Here are a few examples of how technology has complicated legal practice, and what you can do to cope:
(Excerpt of September 2015 Edition of LawPro Magazine)
Almost everyone has data in the cloud, although many people may not realize it. If you are using Gmail or another free email service, iTunes, Facebook, LinkedIn or other social media tools, Dropbox, or doing online banking, your data is in the cloud. The “cloud” is the very large number of computers that are all connected and sharing information with each other across the Internet. If you create or post information that ends up outside your office, you are most likely in the cloud.
Cloud computing offers many benefits to lawyers. There is a vast selection of services, software and applications that can assist with just about every task in a modern law office, in many cases allowing those tasks to be accomplished more efficiently and quickly. Many of these services permit remote access, thereby allowing lawyers and staff to work from anywhere with full access to all documents and information for a matter. Using these services is usually economical as they can significantly reduce hardware and software maintenance costs and capital outlays. Storing data with suitable cloud service providers will likely mean that it is more secure and better backed up than it might be in a typical law office.
However, placing your client or firm data in the hands of third parties raises issues of security, privacy, regulatory compliance, and risk management, among others. Firms should have a process in place to ensure due diligence is performed and all risks and benefits are considered before any firm data is moved to the cloud. The evolving standard from U.S. ethics rules and opinions seems to be that lawyers must make reasonable efforts to ensure any data they place in the cloud is reasonably secure. Contracts with any third party that is in possession of confidential client information should deal with relevant security and ethical issues, including having specific provisions that require all information is properly stored and secured to prevent inappropriate access.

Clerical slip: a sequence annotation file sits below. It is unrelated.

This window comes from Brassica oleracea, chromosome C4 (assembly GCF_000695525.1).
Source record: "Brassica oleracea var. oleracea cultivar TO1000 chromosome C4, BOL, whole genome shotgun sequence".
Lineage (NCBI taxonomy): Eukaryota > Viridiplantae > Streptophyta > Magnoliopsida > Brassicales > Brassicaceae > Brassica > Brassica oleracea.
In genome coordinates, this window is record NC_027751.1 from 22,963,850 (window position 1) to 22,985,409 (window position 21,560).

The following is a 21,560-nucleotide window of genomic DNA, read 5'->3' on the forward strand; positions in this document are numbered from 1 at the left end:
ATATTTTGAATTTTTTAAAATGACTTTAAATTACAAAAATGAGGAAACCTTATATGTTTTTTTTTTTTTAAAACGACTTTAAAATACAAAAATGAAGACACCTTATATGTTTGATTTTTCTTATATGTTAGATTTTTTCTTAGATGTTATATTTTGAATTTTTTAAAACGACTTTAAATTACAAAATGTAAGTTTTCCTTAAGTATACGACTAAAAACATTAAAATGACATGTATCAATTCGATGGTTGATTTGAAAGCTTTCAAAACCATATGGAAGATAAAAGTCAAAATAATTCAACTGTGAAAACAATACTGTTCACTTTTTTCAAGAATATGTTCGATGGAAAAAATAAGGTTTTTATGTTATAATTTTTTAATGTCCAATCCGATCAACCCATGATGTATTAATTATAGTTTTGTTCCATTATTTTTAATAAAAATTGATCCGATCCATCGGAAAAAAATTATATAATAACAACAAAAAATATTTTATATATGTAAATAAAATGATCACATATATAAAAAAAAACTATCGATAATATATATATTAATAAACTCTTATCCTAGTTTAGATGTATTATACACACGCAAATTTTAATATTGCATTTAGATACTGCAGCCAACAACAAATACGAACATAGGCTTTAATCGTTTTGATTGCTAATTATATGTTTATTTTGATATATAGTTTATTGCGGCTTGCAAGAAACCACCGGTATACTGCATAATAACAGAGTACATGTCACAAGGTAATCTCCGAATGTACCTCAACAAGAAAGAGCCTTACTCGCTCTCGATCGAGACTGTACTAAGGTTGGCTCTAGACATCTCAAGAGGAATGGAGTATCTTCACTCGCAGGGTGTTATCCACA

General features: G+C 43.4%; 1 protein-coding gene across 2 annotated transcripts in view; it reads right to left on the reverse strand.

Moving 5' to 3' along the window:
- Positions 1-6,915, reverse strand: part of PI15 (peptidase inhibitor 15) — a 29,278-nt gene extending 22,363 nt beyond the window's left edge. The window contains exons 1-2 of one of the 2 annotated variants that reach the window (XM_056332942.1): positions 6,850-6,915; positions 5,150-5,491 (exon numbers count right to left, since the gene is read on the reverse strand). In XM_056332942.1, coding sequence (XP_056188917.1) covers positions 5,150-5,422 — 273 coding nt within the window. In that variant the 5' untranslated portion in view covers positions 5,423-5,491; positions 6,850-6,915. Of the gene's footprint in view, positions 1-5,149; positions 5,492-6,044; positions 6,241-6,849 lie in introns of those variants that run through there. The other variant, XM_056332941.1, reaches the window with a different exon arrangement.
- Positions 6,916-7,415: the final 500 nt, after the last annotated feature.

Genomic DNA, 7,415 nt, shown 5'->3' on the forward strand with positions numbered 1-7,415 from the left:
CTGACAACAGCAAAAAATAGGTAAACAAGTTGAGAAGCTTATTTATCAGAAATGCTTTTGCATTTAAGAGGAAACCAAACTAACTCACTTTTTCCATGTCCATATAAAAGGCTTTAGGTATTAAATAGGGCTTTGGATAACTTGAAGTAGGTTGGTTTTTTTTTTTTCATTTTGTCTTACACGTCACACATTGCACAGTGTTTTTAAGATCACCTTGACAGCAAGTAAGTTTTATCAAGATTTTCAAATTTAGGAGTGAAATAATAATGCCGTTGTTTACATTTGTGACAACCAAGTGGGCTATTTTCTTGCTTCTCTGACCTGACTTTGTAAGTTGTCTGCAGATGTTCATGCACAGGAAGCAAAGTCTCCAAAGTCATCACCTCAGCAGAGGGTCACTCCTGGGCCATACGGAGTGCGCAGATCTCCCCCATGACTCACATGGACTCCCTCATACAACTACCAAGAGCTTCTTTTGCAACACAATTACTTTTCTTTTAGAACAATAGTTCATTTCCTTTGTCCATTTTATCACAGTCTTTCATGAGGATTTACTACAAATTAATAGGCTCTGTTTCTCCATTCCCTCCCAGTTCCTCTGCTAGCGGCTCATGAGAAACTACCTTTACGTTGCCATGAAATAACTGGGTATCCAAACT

When considering your options, keep in mind that a cloud product or service designed for lawyers may have been developed with the professional, ethical and privacy requirements of lawyers in mind.
(December 2013 Issue of LawPro Magazine)
A well-written fee agreement encompasses more than your hourly, flat or contingent fee; it should define the parameters of the work to be completed, and address your obligations to the client, and the client’s obligations to you. It should also address your rights (e.g., to seek withdrawal) and your client’s rights (e.g., to terminate representation). Be clear in the language you choose.
Avoid legalese. Use common language that is clear to your clients. Remember, because you are the person drafting this document, it is possible that any error or ambiguity may be resolved against you if a fee dispute later arises.
A comprehensive written fee agreement should address the following issues:
(Excerpted from Managing the Finances of Your Practice Booklet by the Lawyers` Professional Indemnity Company)
From an insurance risk and management perspective, we cannot express often enough the importance of effective communication. We remind lawyers about the importance of properly documenting their files and to provide clear instruction to their associates and support staff when delegating work.
But what can you do to ensure you understand the instruction you have received from a supervising lawyer in your firm and avoid unnecessary mistakes?
Here is a list of questions you can use to make sure you receive clear direction before tackling an assignment:
Taking the time to be proactive will save you time correcting mistakes later on, help avoid a possible claim, and allow the supervising lawyer to know that they have picked the right person for the job!
Ransomware attacks continue to affect many lawyers across the country. Ransomware attacks are a form of “digital blackmail” that:
“…will systematically scramble the files on the victim’s computer, locking them with a digital key to which only the criminal has access. Victims are then unable to read the files, which could potentially cripple a business, especially if the data is critical to its operation. Once in the snare of the criminal, the victim must make a payment to receive the key, causing the ransomware to automatically unlock the files.”
(Excerpt from CLIA Loss Prevention E-Byte, June 2017)
There are three typical scenarios that lead to conflicts claims: failure to screen for conflicts; failure to recognize conflicts despite screening; and fooling oneself into acting, despite a conflict. All three scenarios have the same potential to lead to a claim against the lawyer.
To avoid a Conflict of Interest Claim, follow these simple steps: